What if instead of yelling 'Drop your weapon,' police asked 'How can I help?'
Jury to unveil recommendations following Ontario coroner’s inquest that heard from mental health expert
After a 911 call for unknown trouble, officers arrive and find a man in distress, wielding some kind of object.
Three words, known to those in law enforcement as the "police challenge," pierce the morning air. "Drop your weapon!"
Seconds later, gunshots.
It's an all-too-familiar scenario at coroner's inquests in Canada, according to some mental health experts. This week, a jury in Ontario is expected to reveal a list of recommendations that are supposed to give police the tools to respond effectively to civilians in crisis.
The recommendations come after a weeks-long inquest into the fatal police shooting of Michael MacIsaac, a man who, four years ago, ran naked through a suburban Ajax neighbourhood on a cold December morning following a physical confrontation involving his wife and sister at their home.
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Const. Brian Taylor, an 18-year police veteran, opened fire some 12 seconds after stepping out of his vehicle to confront MacIsaac, who was by that time allegedly holding a metal leg from an outdoor table set. Taylor testified he feared MacIsaac would drive the rod into his head.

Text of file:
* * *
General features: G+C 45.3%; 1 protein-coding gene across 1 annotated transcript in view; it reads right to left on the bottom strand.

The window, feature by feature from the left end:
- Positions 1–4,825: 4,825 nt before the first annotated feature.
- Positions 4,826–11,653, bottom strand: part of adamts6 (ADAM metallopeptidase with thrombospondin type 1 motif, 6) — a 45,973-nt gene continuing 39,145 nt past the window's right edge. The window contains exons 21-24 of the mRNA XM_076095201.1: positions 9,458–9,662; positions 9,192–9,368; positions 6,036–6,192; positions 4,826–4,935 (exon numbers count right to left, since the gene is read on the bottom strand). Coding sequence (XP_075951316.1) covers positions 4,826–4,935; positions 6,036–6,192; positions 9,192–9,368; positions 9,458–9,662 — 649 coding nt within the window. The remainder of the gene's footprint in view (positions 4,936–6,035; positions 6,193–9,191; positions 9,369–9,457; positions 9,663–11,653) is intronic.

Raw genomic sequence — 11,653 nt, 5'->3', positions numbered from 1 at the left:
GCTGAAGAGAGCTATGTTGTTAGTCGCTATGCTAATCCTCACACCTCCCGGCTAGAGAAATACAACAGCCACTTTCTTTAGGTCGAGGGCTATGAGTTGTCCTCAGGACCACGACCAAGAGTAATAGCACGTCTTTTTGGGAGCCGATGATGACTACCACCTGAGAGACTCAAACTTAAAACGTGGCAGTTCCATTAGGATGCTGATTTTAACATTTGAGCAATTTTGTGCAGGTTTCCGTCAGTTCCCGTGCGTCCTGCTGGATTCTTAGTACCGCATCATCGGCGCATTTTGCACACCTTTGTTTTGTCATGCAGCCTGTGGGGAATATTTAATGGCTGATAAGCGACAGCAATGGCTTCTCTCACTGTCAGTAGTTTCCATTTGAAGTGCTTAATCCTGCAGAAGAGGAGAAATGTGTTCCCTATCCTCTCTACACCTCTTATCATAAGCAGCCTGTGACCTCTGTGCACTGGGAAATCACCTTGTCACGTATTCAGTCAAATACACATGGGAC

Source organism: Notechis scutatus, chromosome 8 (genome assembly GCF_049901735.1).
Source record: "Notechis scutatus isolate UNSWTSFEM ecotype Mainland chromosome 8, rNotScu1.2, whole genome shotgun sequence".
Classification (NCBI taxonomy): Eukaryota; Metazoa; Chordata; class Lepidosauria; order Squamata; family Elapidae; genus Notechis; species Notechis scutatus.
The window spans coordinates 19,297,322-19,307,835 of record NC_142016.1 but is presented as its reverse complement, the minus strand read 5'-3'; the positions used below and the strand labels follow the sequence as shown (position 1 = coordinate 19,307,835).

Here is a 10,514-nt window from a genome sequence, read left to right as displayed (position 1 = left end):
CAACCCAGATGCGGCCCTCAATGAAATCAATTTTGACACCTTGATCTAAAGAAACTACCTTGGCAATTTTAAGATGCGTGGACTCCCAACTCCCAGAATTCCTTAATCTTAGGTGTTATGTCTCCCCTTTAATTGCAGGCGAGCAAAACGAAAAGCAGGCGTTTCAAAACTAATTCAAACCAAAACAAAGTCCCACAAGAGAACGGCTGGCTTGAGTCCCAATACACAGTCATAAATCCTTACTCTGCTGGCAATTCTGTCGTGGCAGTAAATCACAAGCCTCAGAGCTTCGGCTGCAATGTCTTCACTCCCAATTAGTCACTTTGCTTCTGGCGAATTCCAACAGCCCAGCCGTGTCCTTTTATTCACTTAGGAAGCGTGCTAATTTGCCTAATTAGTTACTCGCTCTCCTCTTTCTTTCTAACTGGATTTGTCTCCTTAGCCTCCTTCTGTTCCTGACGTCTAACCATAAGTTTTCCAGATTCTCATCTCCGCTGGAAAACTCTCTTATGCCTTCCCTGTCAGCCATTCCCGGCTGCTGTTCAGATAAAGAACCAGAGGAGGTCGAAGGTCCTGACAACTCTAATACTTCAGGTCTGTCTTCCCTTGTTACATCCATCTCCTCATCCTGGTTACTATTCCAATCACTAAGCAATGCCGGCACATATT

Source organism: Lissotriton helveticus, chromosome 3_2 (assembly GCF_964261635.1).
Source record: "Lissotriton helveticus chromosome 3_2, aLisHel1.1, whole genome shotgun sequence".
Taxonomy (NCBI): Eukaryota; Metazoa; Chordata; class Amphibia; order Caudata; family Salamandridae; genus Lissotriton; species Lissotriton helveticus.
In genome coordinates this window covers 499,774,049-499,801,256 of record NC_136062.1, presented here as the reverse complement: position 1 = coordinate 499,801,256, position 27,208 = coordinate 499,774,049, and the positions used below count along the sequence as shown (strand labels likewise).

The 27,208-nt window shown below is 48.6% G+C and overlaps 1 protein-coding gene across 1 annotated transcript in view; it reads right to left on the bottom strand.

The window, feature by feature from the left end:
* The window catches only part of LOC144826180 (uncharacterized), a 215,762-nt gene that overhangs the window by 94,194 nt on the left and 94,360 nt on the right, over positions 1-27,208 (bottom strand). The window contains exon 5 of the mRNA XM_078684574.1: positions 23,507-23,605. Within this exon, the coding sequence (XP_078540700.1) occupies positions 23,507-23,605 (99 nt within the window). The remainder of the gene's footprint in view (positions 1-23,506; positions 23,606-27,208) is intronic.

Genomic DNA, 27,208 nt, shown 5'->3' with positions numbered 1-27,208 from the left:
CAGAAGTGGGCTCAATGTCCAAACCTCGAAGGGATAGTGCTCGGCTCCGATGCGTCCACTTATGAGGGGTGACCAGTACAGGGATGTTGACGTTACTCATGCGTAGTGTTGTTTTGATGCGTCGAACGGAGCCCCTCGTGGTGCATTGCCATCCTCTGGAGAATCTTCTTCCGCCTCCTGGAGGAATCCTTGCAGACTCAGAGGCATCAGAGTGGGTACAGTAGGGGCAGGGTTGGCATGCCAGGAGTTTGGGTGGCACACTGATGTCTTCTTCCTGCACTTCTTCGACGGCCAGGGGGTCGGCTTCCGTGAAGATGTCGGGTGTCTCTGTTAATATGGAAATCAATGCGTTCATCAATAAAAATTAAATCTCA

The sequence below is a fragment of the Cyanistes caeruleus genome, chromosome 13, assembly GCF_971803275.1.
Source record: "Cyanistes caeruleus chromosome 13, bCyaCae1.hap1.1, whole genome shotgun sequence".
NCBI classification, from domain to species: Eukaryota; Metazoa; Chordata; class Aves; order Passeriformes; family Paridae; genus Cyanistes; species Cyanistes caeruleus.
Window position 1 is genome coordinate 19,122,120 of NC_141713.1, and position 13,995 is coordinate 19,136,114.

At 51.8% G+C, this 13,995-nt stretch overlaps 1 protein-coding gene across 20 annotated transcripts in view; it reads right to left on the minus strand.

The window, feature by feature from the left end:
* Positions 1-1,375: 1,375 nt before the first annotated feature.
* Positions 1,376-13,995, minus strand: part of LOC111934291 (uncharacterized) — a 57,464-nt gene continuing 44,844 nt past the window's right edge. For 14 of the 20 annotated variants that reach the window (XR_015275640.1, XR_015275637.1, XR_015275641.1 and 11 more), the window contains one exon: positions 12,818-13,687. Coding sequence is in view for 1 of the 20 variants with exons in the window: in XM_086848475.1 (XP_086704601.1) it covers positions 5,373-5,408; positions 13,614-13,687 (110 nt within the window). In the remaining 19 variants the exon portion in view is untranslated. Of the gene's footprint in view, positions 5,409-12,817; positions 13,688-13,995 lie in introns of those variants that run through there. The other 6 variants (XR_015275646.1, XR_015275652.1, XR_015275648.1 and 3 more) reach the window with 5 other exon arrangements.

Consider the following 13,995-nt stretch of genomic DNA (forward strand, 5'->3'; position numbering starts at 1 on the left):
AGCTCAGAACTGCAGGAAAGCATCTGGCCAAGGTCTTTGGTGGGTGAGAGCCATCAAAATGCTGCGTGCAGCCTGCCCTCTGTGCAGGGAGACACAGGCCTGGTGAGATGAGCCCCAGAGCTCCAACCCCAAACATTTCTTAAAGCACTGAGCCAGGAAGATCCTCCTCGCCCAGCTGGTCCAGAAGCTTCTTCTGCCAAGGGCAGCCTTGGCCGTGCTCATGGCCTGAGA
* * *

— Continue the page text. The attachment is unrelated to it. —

Common themes among inquests
According to his family, MacIsaac was in significant psychological distress, possibly stemming from an epilepsy-related episode earlier that day.
Jennifer Chambers, one of 18 witnesses who testified at the inquest, is executive director of the Centre for Addiction and Mental Health-funded Empowerment Council. The organization has long advocated for improved training for frontline officers who may encounter many different shades of mental illness on the job.
Chambers has made her case at more than 10 different police shooting inquests, including the one for 45-year-old Andrew Loku earlier this month, and says she's noticed some common themes.
"The police see somebody holding something they find threatening and they give the police challenge … When the person doesn't drop it, they just keep yelling," Chambers told CBC Toronto ahead of the release of the jury's recommendations.